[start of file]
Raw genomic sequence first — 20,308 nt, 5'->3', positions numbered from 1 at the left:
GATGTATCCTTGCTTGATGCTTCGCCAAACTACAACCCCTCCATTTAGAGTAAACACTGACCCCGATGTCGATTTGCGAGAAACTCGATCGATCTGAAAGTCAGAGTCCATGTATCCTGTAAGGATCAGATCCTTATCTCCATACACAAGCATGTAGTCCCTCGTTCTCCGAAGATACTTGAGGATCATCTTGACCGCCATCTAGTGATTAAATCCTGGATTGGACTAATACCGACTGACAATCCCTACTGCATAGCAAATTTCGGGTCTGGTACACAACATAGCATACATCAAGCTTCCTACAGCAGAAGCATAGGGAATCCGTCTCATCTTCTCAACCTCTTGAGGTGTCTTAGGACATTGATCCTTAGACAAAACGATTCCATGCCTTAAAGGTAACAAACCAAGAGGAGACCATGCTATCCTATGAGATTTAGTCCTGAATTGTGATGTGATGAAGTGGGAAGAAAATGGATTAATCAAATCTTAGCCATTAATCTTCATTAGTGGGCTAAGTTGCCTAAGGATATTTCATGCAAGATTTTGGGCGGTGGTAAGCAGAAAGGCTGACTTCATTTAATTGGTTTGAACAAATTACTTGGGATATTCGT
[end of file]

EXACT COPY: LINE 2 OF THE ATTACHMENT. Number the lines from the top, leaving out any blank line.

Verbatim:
GATGTATCCTTGCTTGATGCTTCGCCAAACTACAACCCCTCCATTTAGAGTAAACACTGACCCCGATGTCGATTTGCGAGAAACTCGATCGATCTGAAAGTCAGAGTCCATGTATCCTGTAAGGATCAGATCCTTATCTCCATACACAAGCATGTAGTCCCTCGTTCTCCGAAGATACTTGAGGATCATCTTGACCGCCATCTAGTGATTAAATCCTGGATTGGACTAATACCGACTGACAATCCCTACTGCATAGCAAATTTCGGGTCTGGTACACAACATAGCATACATCAAGCTTCCTACAGCAGAAGCATAGGGAATCCGTCTCATCTTCTCAACCTCTTGAGGTGTCTTAGGACATTGATCCTTAGACAAAACGATTCCATGCCTTAAAGGTAACAAACCAAGAGGAGACCATGCTATCCTATGAGATTTAGTCCTGAATTGTGATGTGATGAAGTGGGAAGAAAATGGATTAATCAAATCTTAGCCATTAATCTTCATTAGTGGGCTAAGTTGCCTAAGGATATTTCATGCAAGATTTTGGGCGGTGGTAAGCAGAAAGGCTGACTTCATTTAATTGGTTTGAACAAATTACTTGGGATATTCGT